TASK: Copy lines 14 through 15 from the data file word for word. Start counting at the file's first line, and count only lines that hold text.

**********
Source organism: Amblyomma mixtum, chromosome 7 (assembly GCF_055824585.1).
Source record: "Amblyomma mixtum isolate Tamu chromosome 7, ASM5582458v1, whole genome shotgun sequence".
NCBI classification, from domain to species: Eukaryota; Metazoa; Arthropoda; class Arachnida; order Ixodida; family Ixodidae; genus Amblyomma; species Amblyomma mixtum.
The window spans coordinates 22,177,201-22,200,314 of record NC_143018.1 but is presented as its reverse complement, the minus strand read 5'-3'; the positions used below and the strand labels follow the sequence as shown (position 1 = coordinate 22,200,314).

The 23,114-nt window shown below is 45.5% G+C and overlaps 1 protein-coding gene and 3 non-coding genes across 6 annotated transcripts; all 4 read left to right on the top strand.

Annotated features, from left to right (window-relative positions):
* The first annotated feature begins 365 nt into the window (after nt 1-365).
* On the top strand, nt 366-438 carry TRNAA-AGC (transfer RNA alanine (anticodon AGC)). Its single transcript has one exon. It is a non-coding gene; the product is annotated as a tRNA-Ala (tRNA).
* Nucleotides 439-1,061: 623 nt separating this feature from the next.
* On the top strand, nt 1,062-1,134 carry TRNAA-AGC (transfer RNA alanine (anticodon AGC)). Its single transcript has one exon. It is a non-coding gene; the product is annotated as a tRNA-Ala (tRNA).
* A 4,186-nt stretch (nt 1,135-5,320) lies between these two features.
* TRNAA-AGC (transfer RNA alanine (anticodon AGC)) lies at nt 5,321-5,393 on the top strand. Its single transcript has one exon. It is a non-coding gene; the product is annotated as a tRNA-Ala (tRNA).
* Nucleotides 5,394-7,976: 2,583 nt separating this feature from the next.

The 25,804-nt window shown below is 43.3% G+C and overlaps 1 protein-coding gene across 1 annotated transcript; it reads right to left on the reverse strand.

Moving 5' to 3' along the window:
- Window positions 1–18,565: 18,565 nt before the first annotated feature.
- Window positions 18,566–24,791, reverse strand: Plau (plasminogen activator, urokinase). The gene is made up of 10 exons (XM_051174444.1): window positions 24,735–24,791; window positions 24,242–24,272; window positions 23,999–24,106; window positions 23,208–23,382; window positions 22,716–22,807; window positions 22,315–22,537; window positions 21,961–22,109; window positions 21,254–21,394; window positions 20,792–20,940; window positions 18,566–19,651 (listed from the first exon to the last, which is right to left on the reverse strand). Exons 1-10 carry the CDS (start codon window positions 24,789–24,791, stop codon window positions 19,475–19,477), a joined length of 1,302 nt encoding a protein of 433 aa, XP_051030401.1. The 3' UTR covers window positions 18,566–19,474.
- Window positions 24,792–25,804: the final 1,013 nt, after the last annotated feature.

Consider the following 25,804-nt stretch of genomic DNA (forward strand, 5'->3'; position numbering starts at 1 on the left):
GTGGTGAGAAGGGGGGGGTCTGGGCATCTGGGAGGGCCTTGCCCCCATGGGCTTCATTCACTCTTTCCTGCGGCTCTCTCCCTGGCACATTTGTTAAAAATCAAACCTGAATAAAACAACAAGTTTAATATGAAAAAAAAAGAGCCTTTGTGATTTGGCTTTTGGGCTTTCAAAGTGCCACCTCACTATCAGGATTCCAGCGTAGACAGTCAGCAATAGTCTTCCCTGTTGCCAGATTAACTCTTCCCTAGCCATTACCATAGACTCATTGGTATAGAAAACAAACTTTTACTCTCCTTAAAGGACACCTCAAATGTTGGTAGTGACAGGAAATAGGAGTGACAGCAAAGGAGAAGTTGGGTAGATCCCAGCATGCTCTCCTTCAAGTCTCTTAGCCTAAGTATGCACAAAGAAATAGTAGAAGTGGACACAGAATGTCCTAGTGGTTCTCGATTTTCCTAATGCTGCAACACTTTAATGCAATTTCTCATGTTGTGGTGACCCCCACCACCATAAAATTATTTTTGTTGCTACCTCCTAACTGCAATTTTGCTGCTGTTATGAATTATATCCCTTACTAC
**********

The 25,804-nt window shown below is 43.3% G+C and overlaps 1 protein-coding gene across 1 annotated transcript; it reads right to left on the reverse strand.

Moving 5' to 3' along the window: